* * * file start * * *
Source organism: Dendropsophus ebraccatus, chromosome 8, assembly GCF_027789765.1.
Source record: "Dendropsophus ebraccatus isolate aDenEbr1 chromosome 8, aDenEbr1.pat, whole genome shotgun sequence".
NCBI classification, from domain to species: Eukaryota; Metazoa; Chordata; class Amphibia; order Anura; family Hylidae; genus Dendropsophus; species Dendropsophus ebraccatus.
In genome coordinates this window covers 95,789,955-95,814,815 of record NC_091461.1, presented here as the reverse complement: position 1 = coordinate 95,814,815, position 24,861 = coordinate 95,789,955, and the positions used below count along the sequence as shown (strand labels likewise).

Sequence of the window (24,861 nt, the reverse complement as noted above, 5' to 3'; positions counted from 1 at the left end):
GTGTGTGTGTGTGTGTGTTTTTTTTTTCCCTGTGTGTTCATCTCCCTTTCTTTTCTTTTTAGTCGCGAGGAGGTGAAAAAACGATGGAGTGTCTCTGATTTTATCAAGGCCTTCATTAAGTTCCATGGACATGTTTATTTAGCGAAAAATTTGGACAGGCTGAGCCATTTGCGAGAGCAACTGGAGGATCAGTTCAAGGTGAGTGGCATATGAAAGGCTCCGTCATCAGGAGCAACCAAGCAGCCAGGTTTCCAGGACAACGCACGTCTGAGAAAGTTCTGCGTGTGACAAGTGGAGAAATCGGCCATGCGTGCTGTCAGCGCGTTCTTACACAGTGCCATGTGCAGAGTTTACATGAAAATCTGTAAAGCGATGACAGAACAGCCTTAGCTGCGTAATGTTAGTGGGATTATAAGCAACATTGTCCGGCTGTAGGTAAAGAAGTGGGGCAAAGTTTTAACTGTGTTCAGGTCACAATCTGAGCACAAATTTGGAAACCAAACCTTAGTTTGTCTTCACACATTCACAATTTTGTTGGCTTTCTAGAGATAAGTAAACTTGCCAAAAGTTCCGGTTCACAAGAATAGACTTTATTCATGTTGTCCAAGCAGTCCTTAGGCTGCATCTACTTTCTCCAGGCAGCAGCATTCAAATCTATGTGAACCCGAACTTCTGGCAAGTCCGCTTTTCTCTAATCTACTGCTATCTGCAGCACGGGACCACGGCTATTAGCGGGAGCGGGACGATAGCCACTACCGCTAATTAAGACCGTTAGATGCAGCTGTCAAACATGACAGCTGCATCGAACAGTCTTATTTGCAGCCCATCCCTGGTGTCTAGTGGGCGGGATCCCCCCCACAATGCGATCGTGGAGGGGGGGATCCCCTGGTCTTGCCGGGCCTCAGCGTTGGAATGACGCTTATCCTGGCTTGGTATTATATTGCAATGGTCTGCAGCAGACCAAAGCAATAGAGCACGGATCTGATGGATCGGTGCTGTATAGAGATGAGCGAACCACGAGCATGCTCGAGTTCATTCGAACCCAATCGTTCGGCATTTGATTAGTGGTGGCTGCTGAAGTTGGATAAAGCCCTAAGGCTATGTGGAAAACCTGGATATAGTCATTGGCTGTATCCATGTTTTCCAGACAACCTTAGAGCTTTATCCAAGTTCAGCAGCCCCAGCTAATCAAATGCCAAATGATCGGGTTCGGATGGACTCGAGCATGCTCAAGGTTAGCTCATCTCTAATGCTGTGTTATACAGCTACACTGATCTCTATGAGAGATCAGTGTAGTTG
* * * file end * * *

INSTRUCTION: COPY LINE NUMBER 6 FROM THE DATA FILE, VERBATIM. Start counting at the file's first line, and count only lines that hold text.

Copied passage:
GTGTGTGTGTGTGTGTGTTTTTTTTTTCCCTGTGTGTTCATCTCCCTTTCTTTTCTTTTTAGTCGCGAGGAGGTGAAAAAACGATGGAGTGTCTCTGATTTTATCAAGGCCTTCATTAAGTTCCATGGACATGTTTATTTAGCGAAAAATTTGGACAGGCTGAGCCATTTGCGAGAGCAACTGGAGGATCAGTTCAAGGTGAGTGGCATATGAAAGGCTCCGTCATCAGGAGCAACCAAGCAGCCAGGTTTCCAGGACAACGCACGTCTGAGAAAGTTCTGCGTGTGACAAGTGGAGAAATCGGCCATGCGTGCTGTCAGCGCGTTCTTACACAGTGCCATGTGCAGAGTTTACATGAAAATCTGTAAAGCGATGACAGAACAGCCTTAGCTGCGTAATGTTAGTGGGATTATAAGCAACATTGTCCGGCTGTAGGTAAAGAAGTGGGGCAAAGTTTTAACTGTGTTCAGGTCACAATCTGAGCACAAATTTGGAAACCAAACCTTAGTTTGTCTTCACACATTCACAATTTTGTTGGCTTTCTAGAGATAAGTAAACTTGCCAAAAGTTCCGGTTCACAAGAATAGACTTTATTCATGTTGTCCAAGCAGTCCTTAGGCTGCATCTACTTTCTCCAGGCAGCAGCATTCAAATCTATGTGAACCCGAACTTCTGGCAAGTCCGCTTTTCTCTAATCTACTGCTATCTGCAGCACGGGACCACGGCTATTAGCGGGAGCGGGACGATAGCCACTACCGCTAATTAAGACCGTTAGATGCAGCTGTCAAACATGACAGCTGCATCGAACAGTCTTATTTGCAGCCCATCCCTGGTGTCTAGTGGGCGGGATCCCCCCCACAATGCGATCGTGGAGGGGGGGATCCCCTGGTCTTGCCGGGCCTCAGCGTTGGAATGACGCTTATCCTGGCTTGGTATTATATTGCAATGGTCTGCAGCAGACCAAAGCAATAGAGCACGGATCTGATGGATCGGTGCTGTATAGAGATGAGCGAACCACGAGCATGCTCGAGTTCATTCGAACCCAATCGTTCGGCATTTGATTAGTGGTGGCTGCTGAAGTTGGATAAAGCCCTAAGGCTATGTGGAAAACCTGGATATAGTCATTGGCTGTATCCATGTTTTCCAGACAACCTTAGAGCTTTATCCAAGTTCAGCAGCCCCAGCTAATCAAATGCCAAATGATCGGGTTCGGATGGACTCGAGCATGCTCAAGGTTAGCTCATCTCTAATGCTGTGTTATACAGCTACACTGATCTCTATGAGAGATCAGTGTAGTTG